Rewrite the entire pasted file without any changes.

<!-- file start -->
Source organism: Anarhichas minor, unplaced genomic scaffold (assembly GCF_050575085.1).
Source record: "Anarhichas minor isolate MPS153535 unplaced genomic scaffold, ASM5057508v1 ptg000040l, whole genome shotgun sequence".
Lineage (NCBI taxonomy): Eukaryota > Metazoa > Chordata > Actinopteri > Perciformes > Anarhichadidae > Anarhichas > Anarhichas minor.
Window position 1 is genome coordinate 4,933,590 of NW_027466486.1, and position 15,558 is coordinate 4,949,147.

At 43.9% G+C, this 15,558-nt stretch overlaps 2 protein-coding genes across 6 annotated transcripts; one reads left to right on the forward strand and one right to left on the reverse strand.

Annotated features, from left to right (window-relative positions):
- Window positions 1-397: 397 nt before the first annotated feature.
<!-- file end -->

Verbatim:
Source organism: Anarhichas minor, unplaced genomic scaffold (assembly GCF_050575085.1).
Source record: "Anarhichas minor isolate MPS153535 unplaced genomic scaffold, ASM5057508v1 ptg000040l, whole genome shotgun sequence".
Lineage (NCBI taxonomy): Eukaryota > Metazoa > Chordata > Actinopteri > Perciformes > Anarhichadidae > Anarhichas > Anarhichas minor.
Window position 1 is genome coordinate 4,933,590 of NW_027466486.1, and position 15,558 is coordinate 4,949,147.

At 43.9% G+C, this 15,558-nt stretch overlaps 2 protein-coding genes across 6 annotated transcripts; one reads left to right on the forward strand and one right to left on the reverse strand.

Annotated features, from left to right (window-relative positions):
- Window positions 1-397: 397 nt before the first annotated feature.